Ariane Mnouchkine has spectacle, and exile, in her DNA. Her father, the Russian-born French film magnate Alexandre Mnouchkine, produced Jean Cocteau’s Les parents terribles, Philippe de Broca’s Cartouche, Alain Resnais’ Stavisky, Bertrand Blier’s Get Out Your Handkerchiefs and Jean-Jacques Annaud’s The Name of the Rose, among others.
And if you’re of an age to remember the summer of 1984, when Los Angeles hosted the remarkable Olympics Arts Festival, his daughter’s name will rank high in the memory: Festival organizer (and, at the time CalArts chief) Bob Fitzpatrick arranged for Ariane Mnouchkine’s Paris-based Théâtre du Soleil to make its U.S. debut with her Asia-suffused productions of Twelfth Night, Henry IV, Part 1 and Richard II. The presentational disciplines embraced Japanese Kabuki and Noh, Indian Kathakali, and not incidentally, Italian commedia dell’arte, while the politics range from Moliere to Dario Fo. The Shakespeares were of such cinematic scale that they filled studio sound stages.
Mnouchkine’s company comprises theater artists from across Europe and Asia and its work emerges through a communal process. The latest is A Room In India, which opened this week and is running through December 20 at New York’s most spectacle-friendly performance venue, the Park Avenue Armory. The huge space, a former military drill hall, demands a cinematic vision rarely seen in the theater since Billy Rose filled the Hippodrome with elephants and Jimmy Durante in Rodgers and Hart’s Jumbo.
We are seated stadium style, facing a wide-open room in Pondicherry, where a French theater troupe has settled in for a stop on tour. Fans hang from the billowing roof and circle lazily above a main living area with an office at stage right and bedroom at stage left, where we see a woman, Cornélia (Hélène Cinque) asleep until the phone rings in the office. The company director is calling to say that a terrorist attack has left him feeling powerless and useless, and has quit. It’s up to poor, unqualified Cornélia to come up with a new show. In the series of dreams that follow, Cornélia is visited by traditional Indian artists, Taliban inquisitors, a pair of rambunctious monkeys, William Shakespeare, King Lear and daughter Cordelia, Anton Chekhov and a white cow as she anguishes over creating meaningful art in a world ravaged by violence and – also not coincidentally – patriarchy.
These fevered scenes, semi-coloned by a ringing telephone (a favorite Mnouchkine device) that takes us back to the original frantic call, are performed with mesmeric detail – in performance, musical accompaniment and technical accomplishment. So much so that we may be seduced into overlooking the sophistication of the enterprise, so fully are we drawn into Cornélia’s mind as she tangles with the conflicting creative demands that have obsessed artists of every era. Oddly, the long first act flies by swiftly while the second, shorter act, has its longueurs, and the bitter irony of the ending, specifically quoting Charlie Chaplin’s Great Dictator, may be lost on some. That seems, in retrospect, like nitpicking, as Mnouchkine and her astonishing troupe continue to make theater of unsettling immediacy and resonant power.
The wife-and-husband team of Abigail and Shaun Bengson first spotted one another across the crowded room of a punk hootenanny and married three weeks later, displacing one projected roommate (Shaun’s best friend) and launching both a personal and professional musical partnership. One result is the exceptionally entertaining, not to mention deeply moving, Hundred Days, which was co-written with Sarah Gancher, which has opened at the New York Theatre Workshop.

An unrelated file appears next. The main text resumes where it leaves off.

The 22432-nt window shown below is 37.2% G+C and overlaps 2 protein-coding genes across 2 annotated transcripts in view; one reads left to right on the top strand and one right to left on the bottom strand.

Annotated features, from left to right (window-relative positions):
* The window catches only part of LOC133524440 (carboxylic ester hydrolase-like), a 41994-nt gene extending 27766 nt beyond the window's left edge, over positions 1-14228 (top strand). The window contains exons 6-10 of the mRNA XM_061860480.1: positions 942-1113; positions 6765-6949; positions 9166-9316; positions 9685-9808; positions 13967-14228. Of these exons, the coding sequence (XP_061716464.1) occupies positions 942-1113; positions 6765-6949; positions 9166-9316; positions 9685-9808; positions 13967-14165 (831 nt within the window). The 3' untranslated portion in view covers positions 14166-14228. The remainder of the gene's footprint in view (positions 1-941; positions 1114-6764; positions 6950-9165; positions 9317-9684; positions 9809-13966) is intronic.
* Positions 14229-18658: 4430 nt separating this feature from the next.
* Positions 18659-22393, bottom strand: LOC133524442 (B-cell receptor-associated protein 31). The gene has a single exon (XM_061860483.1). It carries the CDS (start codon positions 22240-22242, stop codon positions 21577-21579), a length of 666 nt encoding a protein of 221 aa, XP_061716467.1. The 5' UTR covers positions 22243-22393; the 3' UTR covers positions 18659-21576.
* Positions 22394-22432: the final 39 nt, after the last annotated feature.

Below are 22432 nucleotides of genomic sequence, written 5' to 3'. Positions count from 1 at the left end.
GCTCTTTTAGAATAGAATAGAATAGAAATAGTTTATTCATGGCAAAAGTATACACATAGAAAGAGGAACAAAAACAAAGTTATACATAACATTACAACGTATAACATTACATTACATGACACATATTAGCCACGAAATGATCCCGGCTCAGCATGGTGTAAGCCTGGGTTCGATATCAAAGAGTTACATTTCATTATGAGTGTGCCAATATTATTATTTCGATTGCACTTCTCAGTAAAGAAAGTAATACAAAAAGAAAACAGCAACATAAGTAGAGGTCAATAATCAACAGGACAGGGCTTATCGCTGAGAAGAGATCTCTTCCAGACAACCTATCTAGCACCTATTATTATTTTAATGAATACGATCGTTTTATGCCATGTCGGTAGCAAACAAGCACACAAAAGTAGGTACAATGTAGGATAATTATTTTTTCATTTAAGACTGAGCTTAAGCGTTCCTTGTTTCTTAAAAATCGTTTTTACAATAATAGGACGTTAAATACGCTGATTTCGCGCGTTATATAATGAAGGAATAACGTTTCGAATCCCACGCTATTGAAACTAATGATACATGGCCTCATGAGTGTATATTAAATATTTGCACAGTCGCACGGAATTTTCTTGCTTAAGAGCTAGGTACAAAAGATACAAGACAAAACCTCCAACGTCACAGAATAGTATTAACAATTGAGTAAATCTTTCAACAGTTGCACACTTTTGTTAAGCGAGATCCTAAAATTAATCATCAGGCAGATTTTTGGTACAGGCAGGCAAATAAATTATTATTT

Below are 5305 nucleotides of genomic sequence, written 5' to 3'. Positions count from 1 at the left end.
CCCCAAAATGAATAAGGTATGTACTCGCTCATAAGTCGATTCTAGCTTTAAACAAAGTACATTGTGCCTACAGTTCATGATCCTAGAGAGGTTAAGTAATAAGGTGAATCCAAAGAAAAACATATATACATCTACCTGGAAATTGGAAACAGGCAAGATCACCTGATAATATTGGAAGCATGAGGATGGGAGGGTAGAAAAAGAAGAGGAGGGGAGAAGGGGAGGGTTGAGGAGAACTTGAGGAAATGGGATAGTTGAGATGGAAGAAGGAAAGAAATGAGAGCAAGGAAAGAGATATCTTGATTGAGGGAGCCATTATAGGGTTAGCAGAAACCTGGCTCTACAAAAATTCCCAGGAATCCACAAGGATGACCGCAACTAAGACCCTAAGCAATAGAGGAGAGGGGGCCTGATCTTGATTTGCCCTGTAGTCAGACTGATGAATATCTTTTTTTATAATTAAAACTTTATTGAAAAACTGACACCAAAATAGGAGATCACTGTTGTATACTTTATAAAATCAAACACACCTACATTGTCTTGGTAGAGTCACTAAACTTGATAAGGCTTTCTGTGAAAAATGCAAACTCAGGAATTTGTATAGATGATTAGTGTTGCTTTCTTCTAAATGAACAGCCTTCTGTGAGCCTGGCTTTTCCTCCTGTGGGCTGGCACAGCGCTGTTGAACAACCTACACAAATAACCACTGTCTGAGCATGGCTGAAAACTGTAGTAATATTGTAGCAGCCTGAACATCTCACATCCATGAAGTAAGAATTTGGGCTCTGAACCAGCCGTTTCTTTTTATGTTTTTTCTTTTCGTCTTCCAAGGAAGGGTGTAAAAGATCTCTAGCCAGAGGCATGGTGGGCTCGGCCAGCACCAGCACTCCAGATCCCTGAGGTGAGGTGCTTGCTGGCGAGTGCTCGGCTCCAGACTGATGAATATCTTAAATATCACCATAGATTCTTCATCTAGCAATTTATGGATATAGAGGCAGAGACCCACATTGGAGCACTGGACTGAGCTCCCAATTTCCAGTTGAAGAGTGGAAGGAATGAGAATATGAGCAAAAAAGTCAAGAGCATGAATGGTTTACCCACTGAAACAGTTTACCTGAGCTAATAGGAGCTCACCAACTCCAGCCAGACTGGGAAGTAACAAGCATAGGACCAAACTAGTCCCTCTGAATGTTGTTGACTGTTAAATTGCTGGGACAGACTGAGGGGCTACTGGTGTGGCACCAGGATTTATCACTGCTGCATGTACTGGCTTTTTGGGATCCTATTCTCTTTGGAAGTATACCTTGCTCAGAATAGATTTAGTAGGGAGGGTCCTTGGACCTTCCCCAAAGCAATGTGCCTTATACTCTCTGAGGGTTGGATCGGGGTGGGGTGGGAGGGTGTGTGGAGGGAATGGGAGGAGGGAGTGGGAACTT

An earlier version was seen at last year’s Under the Radar festival (reviewed here), and it’s gotten sharper and better in the year since. Hundred Days is their story of merging lives and artistic yearnings, along with the strong dose of abject fear that comes when all-consuming young love meets a dire medical prognosis that may or may not have come in a dream (what can you say about a twentysomething spouse who died, or might have, or didn’t die at all?). Accompanied by four equally personable and talented musicians (Colette Alexander, Jo Lampert, Dani Markham and Reggie D. White) on a stage seemingly lit by Edison bulbs and astutely directed by Anne Kauffman, the show takes just 90 fleet minutes to sink its teeth into your heart. It’s funny and charming and dead serious without ever being deadly.
The auspicious New Group, on the other hand, is presenting Seth Zvi Rosenfeld’s Downtown Race Riot, though for the life of me I don’t know why. It’s set in the kind of apartment that only exists in plays about marginal folks who seem to have stumbled upon spacious but crumbling digs and decorated it mostly with Indian print bedspreads. Riot concerns a smacked-out mother (Chloë Sevigny) and her son and daughter, the former a lesbian except when she’s not; the latter a tough pretty boy who hangs with a group of mini-gangsters.
The hoods are planning a riot in Washington Square Park to rid the area of rising blacks, gays and rich Jews (who can, I suppose, be differentiated from the non-rich Jews given dispensation). I can’t recall another play in which every actor appeared to dread the words about to emerge from his or her mouth, and I can’t say I blame them. The performances under Scott Elliott’s uncharacteristically enervating direction are as halting as the writing is stilted. The New Group is in residence at the Pershing Square Signature Center. Better work lies ahead.